13. I am an 86 year old woman, petite, get exercise mainly from walking every day, do weed pulling and stuff but don’t do prescribed exercises. 4 children, youngest 50 years ago. Noticed recently my pot belly was getting unacceptable; doctor diagnosed diastasis recti, I don’t know how wide, and he didn’t direct particular exercises. I’ve read of a number of exercises NOT to do–and my 86-year-old body likes to walk, can bend over and touch the floor but doesn’t like the formal kind of exercise regimens young women do. What do you think of single leg lifts with 2 lb. to 5 lb. weights? That’s what my orthopedic surgeon recommended for strengthening knee/thigh muscles prior to a future knee replacement. I sit on a chair seat and contract my belly muscles with every lift. What do you think–will this do any good for my DR? Or is it making my DR wider??? Thanks–great-grandma

  14. Good day,

    My daughter recently turned three, and there is still a separation in her abdominal muscles. This has been present since her birth, and doctors say it should resolve on its own….but what is a reasonable amount of time to simply watch and wait?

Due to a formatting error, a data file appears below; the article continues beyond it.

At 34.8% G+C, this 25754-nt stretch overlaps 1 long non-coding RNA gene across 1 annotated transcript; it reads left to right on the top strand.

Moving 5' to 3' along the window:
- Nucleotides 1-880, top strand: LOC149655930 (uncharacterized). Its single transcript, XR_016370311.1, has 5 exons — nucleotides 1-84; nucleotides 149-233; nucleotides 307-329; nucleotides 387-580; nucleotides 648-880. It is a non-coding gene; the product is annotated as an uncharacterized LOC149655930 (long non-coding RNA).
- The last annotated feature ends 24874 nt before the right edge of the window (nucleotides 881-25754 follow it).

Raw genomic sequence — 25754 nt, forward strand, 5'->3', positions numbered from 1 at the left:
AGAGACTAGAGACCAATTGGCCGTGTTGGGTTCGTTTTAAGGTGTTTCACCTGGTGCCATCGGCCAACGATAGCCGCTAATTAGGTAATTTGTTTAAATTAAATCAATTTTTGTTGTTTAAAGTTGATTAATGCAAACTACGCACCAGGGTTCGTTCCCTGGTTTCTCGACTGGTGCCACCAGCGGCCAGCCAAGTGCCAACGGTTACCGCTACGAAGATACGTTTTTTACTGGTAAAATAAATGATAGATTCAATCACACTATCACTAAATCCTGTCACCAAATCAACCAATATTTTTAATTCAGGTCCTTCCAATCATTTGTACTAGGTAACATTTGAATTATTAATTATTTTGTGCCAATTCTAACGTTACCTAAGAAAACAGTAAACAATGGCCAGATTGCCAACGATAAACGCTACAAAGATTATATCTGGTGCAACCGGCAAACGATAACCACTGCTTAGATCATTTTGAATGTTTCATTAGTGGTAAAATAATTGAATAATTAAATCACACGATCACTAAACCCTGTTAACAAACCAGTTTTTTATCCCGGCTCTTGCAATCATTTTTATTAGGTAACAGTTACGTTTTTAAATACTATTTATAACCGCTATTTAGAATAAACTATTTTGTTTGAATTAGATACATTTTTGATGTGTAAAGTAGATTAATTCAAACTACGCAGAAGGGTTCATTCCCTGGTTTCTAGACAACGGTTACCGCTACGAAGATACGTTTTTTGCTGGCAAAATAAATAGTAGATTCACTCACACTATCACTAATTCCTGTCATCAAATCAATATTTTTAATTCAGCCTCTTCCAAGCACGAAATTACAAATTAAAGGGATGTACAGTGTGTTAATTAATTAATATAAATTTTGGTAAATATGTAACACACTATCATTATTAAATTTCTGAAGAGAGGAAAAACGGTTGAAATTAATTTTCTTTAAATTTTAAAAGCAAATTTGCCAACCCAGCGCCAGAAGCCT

She developed a periumbilical hernia about 1 inch above her umbilicus when she started walking/climbing around 15 months of age. It is reducible, and I am careful to monitor it daily…generally it is not visible except after a particularly hard crying episode (too common with 3 year olds!).

    Now that she is old enough to understand, she might cooperate with some simple exercises that would help her diastasis recti resolve. I would really like to start actively treating this issue as it has persisted this long with little improvement.

    Can you recommend specific exercises for toddlers with this issue? Would you advise the use of a belly band during these exercises (I have made one for her, but she will only wear it for a limited time frame)? How much time should we devote daily to these exercises?